The list of links on your blog numbers more than 60, and represents an astonishing range of interests -- from Get Your War On, Tom Tomorrow, Three Quarks Daily and Al Jazeera to This American Life, Arts & Letters Daily, The New York Times, a handful of South Asian publications and dozens of intriguing blogs. Which three do you consider most indispensable, and which three do you find the most engaging?
The ones I read every day and are therefore indispensable: Three Quarks Daily, Maud Newton, and, during this election season, Huff Post. (I also visit a site called Cricinfo each day, but I suspect most of your readers aren't into cricket.)
There's always something engaging at This American Life, Ultrabrown, and, again during this election season, Talking Points Memo.
In terms of gratification, how does having one of your books listed by the The New York Times as an Editor's Choice compare to having another one of your books be recognized as an Outstanding Book of the Year by the Myers Program for the Study of Bigotry and Human Rights?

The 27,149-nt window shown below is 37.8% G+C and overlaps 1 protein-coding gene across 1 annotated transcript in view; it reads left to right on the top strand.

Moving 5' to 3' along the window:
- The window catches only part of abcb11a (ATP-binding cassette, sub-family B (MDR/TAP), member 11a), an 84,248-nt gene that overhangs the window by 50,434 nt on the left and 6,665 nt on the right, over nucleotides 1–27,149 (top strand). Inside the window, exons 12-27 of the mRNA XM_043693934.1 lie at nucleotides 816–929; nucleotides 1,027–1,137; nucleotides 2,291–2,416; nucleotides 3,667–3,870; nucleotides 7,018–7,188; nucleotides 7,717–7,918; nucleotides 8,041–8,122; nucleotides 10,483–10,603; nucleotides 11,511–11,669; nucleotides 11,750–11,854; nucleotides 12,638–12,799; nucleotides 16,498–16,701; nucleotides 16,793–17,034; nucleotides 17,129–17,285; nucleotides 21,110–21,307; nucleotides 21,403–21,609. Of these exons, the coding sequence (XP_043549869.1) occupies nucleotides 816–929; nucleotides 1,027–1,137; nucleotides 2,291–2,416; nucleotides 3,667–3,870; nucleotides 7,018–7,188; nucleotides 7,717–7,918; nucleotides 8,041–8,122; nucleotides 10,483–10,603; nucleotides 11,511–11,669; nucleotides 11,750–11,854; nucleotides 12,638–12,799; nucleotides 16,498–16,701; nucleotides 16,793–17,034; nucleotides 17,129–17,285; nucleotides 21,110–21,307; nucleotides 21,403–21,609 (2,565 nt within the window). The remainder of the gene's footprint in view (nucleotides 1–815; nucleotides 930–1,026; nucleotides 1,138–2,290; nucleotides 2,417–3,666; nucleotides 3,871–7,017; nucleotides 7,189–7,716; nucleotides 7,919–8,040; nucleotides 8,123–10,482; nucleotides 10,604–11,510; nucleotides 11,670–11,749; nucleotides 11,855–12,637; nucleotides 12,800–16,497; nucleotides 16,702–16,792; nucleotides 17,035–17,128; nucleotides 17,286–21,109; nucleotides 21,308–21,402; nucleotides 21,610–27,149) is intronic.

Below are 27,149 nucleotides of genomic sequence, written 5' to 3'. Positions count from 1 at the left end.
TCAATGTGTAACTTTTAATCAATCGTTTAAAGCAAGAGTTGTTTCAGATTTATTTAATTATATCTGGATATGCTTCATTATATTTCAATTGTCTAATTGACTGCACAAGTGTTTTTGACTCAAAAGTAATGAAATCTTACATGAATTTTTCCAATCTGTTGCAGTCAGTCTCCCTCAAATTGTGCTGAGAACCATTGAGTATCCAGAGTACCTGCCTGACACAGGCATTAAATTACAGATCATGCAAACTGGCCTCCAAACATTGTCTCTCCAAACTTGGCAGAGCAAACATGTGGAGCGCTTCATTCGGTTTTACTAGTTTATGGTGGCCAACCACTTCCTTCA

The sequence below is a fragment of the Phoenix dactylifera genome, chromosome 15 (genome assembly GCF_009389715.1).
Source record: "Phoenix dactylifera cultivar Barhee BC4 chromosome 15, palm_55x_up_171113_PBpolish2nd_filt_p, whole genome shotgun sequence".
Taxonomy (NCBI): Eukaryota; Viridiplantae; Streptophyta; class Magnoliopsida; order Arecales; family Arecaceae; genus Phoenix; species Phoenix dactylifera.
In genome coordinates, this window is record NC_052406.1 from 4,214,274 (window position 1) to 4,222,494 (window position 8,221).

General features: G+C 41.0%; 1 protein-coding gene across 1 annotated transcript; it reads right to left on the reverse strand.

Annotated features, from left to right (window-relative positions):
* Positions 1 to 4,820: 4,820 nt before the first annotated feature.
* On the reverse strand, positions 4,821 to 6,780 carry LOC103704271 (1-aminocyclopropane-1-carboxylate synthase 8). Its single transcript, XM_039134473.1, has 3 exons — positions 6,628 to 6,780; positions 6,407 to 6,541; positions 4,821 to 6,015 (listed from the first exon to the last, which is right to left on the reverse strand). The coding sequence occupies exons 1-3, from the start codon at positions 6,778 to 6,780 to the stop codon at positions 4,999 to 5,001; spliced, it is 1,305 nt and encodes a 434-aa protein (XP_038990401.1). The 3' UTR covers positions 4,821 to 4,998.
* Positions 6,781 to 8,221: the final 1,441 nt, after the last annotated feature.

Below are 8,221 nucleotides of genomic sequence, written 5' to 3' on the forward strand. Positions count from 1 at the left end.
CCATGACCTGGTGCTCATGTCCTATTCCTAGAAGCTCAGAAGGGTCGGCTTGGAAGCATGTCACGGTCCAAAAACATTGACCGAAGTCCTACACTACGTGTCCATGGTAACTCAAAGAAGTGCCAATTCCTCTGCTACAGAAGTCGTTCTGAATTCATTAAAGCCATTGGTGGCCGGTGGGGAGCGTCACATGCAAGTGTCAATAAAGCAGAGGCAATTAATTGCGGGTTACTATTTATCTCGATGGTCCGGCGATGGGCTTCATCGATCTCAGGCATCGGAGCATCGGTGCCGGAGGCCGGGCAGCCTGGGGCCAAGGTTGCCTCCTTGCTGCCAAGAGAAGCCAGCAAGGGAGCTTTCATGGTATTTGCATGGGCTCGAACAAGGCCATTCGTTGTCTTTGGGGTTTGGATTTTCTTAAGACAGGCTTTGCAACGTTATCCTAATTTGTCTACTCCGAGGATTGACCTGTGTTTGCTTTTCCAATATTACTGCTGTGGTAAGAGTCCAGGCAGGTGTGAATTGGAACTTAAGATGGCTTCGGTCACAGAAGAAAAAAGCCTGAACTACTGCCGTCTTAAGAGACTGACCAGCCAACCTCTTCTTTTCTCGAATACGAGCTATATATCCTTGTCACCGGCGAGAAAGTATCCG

When I had started out as a writer, I hadn't known how important readers are to the work you do. And that is in a way what awards represent. If I get an award, I think, well, at least the judges read it. That means three or four more readers for my work! Wonderful!
How does your poetic impulse serve your journalism?
Not as much as I would like it to. Poetry can be a creative way to rewrite the rules of documentary, of straight prose or plain reportage. I am conscious of the times I let the facts overwhelm me instead of drawing attention to language and to the language of representation itself.
One month after filing daily reports from the Democratic National Convention in Denver for The Indian Express, what is the most lasting, vivid and telling detail you carried away that might best summarize the experience?